Mantler was born in Vienna, Austria. In the early 1960s, he was a student at the Academy of Music and Vienna University, concentrating on trumpet and musicology. He continued his studies at the Berklee College of Music in Boston. In 1964, he moved to New York City and joined the Jazz Composers Guild with Roswell Rudd, Archie Shepp, and Cecil Taylor. He founded the Jazz Realities quintet with Carla Bley and toured in Europe with Steve Lacy. After the Guild broke up, he established the Jazz Composer's Orchestra Association (JCOA). Its purpose was to provide an outlet for new orchestral jazz compositions. For its first record release he produced a double album of his music during 1968, entitled The Jazz Composer's Orchestra, with soloists Cecil Taylor, Don Cherry, Roswell Rudd, Pharoah Sanders, Larry Coryell, and Gato Barbieri. Some of this music was also performed during the "Long Concerts" at the Electric Circus in New York in 1969.
The problems of independently distributing the orchestra's record label led him to form the New Music Distribution Service (as a division of JCOA) in 1972, an organization which was to serve many independent labels for almost twenty years. Mantler and Bley started their own company, WATT, which was a record label, recording studio, and music publisher. By the mid 1970s both orchestra and distributor discontinued their activities.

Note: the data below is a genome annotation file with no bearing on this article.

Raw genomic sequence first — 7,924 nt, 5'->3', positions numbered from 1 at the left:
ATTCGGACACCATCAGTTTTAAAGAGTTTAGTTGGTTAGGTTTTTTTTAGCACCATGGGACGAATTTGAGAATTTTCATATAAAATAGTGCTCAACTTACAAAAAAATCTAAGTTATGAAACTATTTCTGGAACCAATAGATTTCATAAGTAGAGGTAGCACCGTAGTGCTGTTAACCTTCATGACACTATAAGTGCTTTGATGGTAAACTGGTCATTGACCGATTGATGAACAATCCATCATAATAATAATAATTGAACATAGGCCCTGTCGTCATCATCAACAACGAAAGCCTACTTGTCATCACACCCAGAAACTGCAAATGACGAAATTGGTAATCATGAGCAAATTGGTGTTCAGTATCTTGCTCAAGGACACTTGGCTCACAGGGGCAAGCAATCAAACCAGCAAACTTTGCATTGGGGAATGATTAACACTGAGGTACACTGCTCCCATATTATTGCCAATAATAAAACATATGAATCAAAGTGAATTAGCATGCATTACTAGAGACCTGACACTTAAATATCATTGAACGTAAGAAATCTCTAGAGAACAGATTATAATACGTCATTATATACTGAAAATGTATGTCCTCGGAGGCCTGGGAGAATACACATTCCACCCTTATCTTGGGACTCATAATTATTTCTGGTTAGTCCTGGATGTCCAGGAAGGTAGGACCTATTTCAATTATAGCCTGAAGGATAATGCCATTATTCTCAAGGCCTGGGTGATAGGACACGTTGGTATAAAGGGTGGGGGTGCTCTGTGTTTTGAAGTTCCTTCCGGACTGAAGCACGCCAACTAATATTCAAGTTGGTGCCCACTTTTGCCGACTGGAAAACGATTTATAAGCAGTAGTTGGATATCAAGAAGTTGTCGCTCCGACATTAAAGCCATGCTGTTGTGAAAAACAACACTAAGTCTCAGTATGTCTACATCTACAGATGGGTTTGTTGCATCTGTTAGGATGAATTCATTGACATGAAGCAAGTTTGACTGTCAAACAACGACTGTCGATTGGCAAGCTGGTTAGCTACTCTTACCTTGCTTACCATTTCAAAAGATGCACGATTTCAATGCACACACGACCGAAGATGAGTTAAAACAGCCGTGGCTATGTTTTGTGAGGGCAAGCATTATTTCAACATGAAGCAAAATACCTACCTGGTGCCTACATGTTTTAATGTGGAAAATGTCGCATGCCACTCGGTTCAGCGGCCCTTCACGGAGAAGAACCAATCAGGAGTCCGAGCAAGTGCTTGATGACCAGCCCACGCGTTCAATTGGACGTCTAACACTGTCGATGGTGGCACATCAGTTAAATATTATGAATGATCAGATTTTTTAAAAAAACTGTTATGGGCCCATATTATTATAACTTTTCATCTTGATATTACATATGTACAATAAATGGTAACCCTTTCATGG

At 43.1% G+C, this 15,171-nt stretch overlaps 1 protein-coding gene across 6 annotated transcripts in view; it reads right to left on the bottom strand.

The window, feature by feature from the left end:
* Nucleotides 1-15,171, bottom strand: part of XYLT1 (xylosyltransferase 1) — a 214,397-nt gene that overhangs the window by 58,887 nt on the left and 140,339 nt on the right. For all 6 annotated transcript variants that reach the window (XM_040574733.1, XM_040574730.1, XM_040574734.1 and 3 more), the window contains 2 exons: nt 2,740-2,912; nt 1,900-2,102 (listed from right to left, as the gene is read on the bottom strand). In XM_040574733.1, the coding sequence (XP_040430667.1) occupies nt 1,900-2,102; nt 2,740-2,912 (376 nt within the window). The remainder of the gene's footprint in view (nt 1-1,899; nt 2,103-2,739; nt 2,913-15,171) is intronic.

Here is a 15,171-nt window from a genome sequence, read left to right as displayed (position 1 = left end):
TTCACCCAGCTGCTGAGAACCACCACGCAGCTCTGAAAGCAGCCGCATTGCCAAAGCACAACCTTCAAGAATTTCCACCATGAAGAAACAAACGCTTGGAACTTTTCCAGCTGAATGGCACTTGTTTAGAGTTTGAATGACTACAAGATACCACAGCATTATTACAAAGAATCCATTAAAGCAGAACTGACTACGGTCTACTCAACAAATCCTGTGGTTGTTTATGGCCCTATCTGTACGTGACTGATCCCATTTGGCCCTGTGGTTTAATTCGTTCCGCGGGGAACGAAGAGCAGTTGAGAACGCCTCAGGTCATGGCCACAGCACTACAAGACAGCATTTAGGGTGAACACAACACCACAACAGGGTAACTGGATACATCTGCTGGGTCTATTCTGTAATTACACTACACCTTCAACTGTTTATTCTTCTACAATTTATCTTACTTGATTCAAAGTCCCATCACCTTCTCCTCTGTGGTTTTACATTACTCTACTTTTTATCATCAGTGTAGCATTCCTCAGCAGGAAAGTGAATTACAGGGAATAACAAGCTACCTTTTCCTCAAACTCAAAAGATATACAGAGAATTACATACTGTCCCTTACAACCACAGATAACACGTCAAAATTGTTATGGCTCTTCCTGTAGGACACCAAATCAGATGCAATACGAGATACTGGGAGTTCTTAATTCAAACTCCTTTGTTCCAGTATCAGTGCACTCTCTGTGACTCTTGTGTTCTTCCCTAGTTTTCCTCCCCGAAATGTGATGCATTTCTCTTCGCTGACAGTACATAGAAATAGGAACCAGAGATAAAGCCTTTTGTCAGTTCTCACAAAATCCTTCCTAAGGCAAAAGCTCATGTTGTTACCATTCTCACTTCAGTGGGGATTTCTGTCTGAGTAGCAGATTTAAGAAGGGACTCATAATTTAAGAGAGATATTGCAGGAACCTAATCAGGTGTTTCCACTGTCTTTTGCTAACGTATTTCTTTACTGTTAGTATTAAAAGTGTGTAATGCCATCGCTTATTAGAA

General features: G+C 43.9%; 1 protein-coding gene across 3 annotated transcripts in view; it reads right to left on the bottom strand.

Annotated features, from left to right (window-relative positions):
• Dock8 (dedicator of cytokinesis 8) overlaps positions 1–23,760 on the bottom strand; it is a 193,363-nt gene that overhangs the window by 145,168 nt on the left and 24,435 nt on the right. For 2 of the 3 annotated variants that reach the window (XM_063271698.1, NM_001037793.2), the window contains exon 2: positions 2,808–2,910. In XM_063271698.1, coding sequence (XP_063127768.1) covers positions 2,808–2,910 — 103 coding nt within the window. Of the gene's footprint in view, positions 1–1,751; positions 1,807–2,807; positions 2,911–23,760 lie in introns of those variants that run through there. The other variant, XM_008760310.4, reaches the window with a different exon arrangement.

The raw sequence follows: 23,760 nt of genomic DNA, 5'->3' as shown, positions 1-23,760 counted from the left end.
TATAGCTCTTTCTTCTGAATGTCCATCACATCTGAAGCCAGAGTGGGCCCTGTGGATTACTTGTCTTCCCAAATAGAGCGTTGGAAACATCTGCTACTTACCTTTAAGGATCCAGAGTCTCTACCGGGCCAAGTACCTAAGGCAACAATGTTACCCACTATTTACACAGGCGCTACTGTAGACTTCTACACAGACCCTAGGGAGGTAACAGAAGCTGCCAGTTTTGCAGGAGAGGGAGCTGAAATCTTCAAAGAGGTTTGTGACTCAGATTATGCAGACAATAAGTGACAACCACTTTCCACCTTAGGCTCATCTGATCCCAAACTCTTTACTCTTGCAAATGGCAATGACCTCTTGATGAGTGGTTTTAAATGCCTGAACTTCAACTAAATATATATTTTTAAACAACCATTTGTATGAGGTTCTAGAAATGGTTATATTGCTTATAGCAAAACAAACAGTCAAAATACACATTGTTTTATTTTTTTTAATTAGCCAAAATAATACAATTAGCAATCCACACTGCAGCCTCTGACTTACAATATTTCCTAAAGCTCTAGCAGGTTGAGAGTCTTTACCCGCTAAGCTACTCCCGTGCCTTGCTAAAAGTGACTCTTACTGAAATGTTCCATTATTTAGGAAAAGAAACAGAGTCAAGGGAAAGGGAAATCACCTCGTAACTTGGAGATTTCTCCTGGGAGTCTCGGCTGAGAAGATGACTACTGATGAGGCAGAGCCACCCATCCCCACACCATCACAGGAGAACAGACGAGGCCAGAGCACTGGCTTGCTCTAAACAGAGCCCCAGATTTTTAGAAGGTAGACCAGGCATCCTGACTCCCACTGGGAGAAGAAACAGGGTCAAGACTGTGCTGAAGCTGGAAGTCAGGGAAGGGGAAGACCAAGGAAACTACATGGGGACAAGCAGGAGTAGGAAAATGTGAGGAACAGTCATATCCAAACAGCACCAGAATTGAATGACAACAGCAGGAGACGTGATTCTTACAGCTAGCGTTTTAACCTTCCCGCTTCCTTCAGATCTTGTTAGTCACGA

Mantler recorded many solo albums with varying instrumentation and personnel, emphasizing his work as a composer rather than as a band leader. Appearing live infrequently, he concentrated on composing and recording. He recorded Something There with the string section of the London Symphony Orchestra and several albums using the words of writers Samuel Beckett (No Answer), Harold Pinter (Silence), and Edward Gorey (The Hapless Child).
Commissions and performances with European orchestras followed, at the Danish Radio, the Swedish Radio, the North and West German Radio, and the Lille Opera. His 1987 album Many Have No Speech contained songs in English, German, and French that were based on the poetry of Samuel Beckett, Ernst Meister, and Philippe Soupault, with vocals by rock musicians Jack Bruce, Marianne Faithfull, and Robert Wyatt.
From 1977 until 1985 he was also a member of the Carla Bley Band, touring extensively throughout Europe, the USA, and Japan, as well as appearing on all of the Band's recordings. Mantler and Bley were married from 1965 –1991 and had one daughter, Karen Mantler, who became a musician.
In 1991 he left the United States and moved to Europe, dividing his time between Copenhagen, Denmark and the South of France.
A new orchestral piece was commissioned by the Austrian Donau Festival, and was premièred near Vienna in June 1991 by the Nö.Tonkünstlerorchester, conducted by Michael Gibbs, with Andy Sheppard as soloist. New compositions were also commissioned by the Danish Radio Big Band and the North German Radio Big Band in Hamburg.